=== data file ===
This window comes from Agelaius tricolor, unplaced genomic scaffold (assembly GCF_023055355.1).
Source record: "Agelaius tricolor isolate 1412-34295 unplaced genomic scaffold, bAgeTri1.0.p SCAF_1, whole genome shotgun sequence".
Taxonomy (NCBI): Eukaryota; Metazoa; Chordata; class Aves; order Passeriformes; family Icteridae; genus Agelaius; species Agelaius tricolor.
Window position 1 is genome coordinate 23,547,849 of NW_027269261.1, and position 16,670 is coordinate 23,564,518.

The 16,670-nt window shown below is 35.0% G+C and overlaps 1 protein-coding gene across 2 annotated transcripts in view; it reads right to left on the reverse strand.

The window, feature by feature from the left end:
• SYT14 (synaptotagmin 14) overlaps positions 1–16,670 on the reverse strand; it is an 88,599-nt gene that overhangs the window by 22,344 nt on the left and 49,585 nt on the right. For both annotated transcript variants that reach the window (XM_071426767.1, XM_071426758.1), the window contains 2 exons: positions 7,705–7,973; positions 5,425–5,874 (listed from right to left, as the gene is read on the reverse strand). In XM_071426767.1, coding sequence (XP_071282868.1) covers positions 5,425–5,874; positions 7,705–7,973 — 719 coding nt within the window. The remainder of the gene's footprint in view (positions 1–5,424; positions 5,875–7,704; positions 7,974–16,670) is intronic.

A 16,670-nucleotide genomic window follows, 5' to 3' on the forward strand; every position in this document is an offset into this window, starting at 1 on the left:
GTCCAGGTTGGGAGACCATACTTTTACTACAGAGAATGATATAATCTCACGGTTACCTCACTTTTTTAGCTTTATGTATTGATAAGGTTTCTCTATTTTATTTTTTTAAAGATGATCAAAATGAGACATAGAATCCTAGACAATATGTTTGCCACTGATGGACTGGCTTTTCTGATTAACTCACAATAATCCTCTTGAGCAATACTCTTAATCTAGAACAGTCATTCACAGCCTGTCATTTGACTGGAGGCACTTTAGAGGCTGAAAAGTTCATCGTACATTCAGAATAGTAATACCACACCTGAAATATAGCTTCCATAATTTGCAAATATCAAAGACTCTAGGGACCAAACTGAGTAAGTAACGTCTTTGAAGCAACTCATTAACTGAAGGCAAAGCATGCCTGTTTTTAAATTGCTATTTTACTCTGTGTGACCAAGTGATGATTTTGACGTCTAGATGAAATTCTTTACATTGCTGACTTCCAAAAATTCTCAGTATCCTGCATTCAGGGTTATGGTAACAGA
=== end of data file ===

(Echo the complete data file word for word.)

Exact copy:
This window comes from Agelaius tricolor, unplaced genomic scaffold (assembly GCF_023055355.1).
Source record: "Agelaius tricolor isolate 1412-34295 unplaced genomic scaffold, bAgeTri1.0.p SCAF_1, whole genome shotgun sequence".
Taxonomy (NCBI): Eukaryota; Metazoa; Chordata; class Aves; order Passeriformes; family Icteridae; genus Agelaius; species Agelaius tricolor.
Window position 1 is genome coordinate 23,547,849 of NW_027269261.1, and position 16,670 is coordinate 23,564,518.

The 16,670-nt window shown below is 35.0% G+C and overlaps 1 protein-coding gene across 2 annotated transcripts in view; it reads right to left on the reverse strand.

The window, feature by feature from the left end:
• SYT14 (synaptotagmin 14) overlaps positions 1–16,670 on the reverse strand; it is an 88,599-nt gene that overhangs the window by 22,344 nt on the left and 49,585 nt on the right. For both annotated transcript variants that reach the window (XM_071426767.1, XM_071426758.1), the window contains 2 exons: positions 7,705–7,973; positions 5,425–5,874 (listed from right to left, as the gene is read on the reverse strand). In XM_071426767.1, coding sequence (XP_071282868.1) covers positions 5,425–5,874; positions 7,705–7,973 — 719 coding nt within the window. The remainder of the gene's footprint in view (positions 1–5,424; positions 5,875–7,704; positions 7,974–16,670) is intronic.

A 16,670-nucleotide genomic window follows, 5' to 3' on the forward strand; every position in this document is an offset into this window, starting at 1 on the left:
GTCCAGGTTGGGAGACCATACTTTTACTACAGAGAATGATATAATCTCACGGTTACCTCACTTTTTTAGCTTTATGTATTGATAAGGTTTCTCTATTTTATTTTTTTAAAGATGATCAAAATGAGACATAGAATCCTAGACAATATGTTTGCCACTGATGGACTGGCTTTTCTGATTAACTCACAATAATCCTCTTGAGCAATACTCTTAATCTAGAACAGTCATTCACAGCCTGTCATTTGACTGGAGGCACTTTAGAGGCTGAAAAGTTCATCGTACATTCAGAATAGTAATACCACACCTGAAATATAGCTTCCATAATTTGCAAATATCAAAGACTCTAGGGACCAAACTGAGTAAGTAACGTCTTTGAAGCAACTCATTAACTGAAGGCAAAGCATGCCTGTTTTTAAATTGCTATTTTACTCTGTGTGACCAAGTGATGATTTTGACGTCTAGATGAAATTCTTTACATTGCTGACTTCCAAAAATTCTCAGTATCCTGCATTCAGGGTTATGGTAACAGA